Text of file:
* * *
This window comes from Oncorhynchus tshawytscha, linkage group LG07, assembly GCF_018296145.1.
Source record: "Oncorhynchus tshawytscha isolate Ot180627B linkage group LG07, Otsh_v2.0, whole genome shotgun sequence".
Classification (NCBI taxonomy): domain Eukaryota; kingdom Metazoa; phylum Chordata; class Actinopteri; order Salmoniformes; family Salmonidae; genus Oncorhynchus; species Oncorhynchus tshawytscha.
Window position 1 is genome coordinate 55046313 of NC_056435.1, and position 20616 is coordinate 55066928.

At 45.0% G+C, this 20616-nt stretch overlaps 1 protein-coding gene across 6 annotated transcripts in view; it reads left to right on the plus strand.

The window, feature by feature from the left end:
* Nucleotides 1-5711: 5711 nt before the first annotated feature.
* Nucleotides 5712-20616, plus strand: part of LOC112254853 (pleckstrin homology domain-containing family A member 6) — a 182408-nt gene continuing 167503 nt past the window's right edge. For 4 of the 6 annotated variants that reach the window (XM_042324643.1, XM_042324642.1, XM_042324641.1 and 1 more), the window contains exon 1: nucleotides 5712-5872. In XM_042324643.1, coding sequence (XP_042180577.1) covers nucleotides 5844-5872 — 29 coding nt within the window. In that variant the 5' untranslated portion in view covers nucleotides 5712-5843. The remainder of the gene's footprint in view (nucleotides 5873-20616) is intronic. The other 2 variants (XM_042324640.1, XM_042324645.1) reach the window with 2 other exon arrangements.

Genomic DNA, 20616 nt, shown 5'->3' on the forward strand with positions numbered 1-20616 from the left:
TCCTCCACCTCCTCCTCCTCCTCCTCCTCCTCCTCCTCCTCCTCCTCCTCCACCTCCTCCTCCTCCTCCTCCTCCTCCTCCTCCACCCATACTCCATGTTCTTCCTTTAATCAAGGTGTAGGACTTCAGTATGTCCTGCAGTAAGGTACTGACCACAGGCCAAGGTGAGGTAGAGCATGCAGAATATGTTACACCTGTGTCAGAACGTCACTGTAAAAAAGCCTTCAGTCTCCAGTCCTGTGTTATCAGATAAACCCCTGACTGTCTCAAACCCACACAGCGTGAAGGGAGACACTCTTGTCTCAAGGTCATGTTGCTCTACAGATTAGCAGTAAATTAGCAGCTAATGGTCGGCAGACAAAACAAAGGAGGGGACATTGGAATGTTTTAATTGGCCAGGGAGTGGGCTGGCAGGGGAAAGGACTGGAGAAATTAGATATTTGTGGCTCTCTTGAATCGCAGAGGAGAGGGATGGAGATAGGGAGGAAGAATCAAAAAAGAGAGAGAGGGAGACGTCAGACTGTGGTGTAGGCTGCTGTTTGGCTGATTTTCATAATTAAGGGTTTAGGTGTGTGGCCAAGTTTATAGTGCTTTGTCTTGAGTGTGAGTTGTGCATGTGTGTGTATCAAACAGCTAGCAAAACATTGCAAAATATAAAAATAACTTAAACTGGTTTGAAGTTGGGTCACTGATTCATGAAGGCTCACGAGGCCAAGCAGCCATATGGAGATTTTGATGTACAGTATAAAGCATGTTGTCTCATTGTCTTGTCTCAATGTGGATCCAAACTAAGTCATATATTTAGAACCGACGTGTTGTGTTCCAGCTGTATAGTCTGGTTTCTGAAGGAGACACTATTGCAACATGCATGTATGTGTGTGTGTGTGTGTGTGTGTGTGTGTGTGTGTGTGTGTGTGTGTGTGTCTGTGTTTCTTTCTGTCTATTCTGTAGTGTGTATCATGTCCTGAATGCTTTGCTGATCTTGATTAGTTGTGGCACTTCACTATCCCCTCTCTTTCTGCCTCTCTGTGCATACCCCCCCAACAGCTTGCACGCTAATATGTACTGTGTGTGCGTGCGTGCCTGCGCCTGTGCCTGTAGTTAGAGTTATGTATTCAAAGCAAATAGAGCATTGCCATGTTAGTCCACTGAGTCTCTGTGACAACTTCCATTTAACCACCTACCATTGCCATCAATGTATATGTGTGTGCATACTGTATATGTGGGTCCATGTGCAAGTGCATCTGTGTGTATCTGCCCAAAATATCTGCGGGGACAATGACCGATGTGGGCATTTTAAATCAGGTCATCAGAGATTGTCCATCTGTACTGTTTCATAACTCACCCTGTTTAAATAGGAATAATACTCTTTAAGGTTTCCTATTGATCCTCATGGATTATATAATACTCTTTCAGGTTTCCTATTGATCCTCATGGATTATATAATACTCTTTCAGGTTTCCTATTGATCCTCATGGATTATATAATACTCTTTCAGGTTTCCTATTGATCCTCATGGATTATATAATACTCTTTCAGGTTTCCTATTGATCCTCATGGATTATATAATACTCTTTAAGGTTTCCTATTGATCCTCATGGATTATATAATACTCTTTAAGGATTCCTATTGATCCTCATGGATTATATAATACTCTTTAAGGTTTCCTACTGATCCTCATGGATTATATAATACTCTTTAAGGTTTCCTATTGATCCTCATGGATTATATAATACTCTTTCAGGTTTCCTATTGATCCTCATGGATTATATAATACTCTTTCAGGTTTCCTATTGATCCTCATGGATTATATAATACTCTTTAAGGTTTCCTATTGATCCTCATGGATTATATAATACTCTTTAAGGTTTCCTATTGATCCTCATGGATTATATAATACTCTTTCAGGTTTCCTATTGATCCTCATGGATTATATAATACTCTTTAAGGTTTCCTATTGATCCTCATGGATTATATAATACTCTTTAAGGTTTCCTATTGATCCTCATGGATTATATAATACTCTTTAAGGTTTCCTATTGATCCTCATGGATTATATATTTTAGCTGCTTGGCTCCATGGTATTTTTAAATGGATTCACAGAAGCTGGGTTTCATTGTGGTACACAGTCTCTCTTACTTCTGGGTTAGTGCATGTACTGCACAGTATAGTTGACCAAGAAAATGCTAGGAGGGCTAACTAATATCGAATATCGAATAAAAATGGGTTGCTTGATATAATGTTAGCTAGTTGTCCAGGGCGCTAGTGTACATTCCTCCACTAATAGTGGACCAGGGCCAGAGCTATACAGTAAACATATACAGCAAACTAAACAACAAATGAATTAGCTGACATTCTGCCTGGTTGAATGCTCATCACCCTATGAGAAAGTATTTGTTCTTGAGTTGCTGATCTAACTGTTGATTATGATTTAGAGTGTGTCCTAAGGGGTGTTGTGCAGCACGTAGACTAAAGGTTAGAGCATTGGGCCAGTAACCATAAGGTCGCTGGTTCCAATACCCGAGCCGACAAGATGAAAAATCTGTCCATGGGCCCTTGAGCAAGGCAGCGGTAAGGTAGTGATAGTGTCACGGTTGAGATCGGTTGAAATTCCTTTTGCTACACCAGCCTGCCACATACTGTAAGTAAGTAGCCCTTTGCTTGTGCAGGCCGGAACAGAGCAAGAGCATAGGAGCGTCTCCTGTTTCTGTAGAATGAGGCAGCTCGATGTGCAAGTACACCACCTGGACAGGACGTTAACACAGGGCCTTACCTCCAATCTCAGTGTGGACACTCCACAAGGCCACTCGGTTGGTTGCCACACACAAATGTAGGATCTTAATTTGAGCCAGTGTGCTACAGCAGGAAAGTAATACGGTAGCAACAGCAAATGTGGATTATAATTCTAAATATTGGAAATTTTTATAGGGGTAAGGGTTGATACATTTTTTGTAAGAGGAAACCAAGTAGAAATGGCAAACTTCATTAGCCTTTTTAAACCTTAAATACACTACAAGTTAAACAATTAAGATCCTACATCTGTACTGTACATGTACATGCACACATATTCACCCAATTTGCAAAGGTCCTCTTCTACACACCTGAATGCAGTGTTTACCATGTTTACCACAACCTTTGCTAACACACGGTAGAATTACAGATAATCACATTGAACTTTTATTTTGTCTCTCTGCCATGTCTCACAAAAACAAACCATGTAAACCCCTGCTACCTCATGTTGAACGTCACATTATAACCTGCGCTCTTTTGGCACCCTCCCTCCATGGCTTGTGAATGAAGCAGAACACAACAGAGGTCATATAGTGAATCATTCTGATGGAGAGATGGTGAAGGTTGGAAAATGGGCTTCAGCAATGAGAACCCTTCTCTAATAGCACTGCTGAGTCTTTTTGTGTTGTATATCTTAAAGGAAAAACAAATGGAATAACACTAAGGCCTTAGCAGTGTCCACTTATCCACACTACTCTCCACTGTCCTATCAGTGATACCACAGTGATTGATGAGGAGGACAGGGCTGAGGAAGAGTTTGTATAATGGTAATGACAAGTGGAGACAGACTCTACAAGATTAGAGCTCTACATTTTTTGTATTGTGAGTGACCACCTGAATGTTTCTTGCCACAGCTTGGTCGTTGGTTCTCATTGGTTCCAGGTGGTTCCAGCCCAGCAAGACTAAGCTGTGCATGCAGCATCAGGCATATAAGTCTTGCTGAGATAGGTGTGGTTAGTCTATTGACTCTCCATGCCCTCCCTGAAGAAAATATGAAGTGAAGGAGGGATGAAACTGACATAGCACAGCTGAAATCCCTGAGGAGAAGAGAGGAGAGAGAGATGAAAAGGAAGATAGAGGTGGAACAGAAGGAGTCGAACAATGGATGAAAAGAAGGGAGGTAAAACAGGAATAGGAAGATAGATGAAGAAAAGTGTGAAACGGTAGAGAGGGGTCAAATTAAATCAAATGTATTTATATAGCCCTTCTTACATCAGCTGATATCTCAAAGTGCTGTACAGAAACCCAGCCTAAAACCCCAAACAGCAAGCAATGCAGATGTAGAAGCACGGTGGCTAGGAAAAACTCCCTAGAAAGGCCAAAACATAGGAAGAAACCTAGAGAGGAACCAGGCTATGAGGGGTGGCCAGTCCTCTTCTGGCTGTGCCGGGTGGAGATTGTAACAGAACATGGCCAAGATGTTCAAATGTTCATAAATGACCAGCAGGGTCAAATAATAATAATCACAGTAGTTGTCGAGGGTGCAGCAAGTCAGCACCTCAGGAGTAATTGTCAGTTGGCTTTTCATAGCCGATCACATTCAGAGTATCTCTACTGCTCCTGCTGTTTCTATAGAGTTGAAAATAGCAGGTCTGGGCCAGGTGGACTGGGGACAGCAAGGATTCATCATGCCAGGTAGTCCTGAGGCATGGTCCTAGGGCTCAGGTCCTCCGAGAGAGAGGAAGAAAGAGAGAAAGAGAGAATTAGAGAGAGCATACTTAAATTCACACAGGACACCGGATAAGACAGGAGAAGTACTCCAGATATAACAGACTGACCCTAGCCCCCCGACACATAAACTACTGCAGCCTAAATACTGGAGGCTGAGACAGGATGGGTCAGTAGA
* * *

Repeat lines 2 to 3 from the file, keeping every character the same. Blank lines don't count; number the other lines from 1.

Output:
Source record: "Oncorhynchus tshawytscha isolate Ot180627B linkage group LG07, Otsh_v2.0, whole genome shotgun sequence".
Classification (NCBI taxonomy): domain Eukaryota; kingdom Metazoa; phylum Chordata; class Actinopteri; order Salmoniformes; family Salmonidae; genus Oncorhynchus; species Oncorhynchus tshawytscha.